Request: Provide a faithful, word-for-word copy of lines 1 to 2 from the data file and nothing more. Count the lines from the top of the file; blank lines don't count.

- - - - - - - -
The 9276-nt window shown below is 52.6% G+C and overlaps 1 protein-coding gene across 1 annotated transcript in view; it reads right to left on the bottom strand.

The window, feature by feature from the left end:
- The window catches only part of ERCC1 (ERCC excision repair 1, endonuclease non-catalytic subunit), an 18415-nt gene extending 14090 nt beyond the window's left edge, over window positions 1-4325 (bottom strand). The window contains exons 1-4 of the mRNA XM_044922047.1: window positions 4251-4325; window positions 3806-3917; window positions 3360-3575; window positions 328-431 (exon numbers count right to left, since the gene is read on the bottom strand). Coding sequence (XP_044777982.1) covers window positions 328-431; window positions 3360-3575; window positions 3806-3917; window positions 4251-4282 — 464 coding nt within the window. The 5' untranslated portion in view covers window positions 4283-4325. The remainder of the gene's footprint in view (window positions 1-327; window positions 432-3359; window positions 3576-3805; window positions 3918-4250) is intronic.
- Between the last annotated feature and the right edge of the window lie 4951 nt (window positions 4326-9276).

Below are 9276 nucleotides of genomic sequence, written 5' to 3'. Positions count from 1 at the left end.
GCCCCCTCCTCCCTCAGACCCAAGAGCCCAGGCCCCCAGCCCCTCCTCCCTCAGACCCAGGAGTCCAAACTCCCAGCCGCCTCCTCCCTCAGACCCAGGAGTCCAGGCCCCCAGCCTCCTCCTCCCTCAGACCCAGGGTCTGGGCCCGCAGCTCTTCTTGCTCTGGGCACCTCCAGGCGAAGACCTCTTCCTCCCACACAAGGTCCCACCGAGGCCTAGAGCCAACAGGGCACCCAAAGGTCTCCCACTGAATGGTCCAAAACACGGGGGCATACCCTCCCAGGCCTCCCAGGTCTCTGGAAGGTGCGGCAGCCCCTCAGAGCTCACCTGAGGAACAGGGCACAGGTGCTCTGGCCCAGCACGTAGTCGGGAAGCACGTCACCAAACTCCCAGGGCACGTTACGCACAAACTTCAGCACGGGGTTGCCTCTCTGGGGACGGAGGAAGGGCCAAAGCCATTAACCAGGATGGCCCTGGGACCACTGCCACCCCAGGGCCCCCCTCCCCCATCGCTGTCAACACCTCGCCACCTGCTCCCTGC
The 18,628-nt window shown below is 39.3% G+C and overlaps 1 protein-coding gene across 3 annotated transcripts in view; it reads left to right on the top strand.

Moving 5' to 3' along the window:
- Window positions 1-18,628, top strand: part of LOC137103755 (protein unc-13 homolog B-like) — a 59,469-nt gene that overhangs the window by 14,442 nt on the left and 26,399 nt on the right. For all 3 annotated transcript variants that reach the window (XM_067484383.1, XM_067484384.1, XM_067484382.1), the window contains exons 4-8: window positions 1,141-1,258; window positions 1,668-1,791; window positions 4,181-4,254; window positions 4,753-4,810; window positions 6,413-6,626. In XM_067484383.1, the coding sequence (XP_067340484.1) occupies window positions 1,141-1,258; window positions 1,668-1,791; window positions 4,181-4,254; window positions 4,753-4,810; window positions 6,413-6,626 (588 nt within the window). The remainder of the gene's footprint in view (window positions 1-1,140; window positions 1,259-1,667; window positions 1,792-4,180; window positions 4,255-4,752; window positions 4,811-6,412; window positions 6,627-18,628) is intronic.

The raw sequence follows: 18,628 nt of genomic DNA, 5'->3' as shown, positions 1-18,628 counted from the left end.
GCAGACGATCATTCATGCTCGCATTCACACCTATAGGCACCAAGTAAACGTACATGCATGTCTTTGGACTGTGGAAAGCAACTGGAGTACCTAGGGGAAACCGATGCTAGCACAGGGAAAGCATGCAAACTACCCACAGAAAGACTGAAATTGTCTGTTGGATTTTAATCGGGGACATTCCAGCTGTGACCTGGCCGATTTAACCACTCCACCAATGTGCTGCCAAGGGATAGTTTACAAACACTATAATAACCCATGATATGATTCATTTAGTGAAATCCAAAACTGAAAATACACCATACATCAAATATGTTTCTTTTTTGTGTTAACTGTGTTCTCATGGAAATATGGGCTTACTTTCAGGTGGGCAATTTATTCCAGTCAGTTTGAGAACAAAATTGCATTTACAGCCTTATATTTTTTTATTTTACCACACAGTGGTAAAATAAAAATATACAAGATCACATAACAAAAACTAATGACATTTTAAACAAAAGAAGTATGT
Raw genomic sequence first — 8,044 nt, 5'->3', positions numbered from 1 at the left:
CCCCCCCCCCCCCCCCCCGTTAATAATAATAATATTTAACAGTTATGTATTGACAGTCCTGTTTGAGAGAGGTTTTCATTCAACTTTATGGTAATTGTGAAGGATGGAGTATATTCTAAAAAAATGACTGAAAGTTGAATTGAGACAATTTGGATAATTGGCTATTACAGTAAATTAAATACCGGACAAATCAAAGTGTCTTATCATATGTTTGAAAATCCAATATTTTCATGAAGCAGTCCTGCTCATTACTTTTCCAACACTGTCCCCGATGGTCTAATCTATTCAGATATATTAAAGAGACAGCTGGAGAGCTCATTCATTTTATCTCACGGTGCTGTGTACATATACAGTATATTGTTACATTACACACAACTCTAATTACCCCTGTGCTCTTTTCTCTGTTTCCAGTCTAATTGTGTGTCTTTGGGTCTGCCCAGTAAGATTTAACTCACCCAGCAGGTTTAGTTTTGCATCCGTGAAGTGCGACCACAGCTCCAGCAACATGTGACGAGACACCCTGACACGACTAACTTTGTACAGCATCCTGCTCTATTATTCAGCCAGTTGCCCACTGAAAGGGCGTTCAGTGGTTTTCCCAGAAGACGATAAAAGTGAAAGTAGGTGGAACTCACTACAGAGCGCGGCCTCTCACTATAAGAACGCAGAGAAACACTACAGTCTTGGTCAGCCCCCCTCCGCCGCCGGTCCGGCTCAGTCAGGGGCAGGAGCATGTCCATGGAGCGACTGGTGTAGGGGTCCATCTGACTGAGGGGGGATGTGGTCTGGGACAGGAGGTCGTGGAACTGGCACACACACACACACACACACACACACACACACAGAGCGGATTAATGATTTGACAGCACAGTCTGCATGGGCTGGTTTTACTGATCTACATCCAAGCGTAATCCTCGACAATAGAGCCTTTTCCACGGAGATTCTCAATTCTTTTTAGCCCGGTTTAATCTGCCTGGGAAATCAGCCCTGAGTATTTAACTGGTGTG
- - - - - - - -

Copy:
The 9276-nt window shown below is 52.6% G+C and overlaps 1 protein-coding gene across 1 annotated transcript in view; it reads right to left on the bottom strand.

The window, feature by feature from the left end: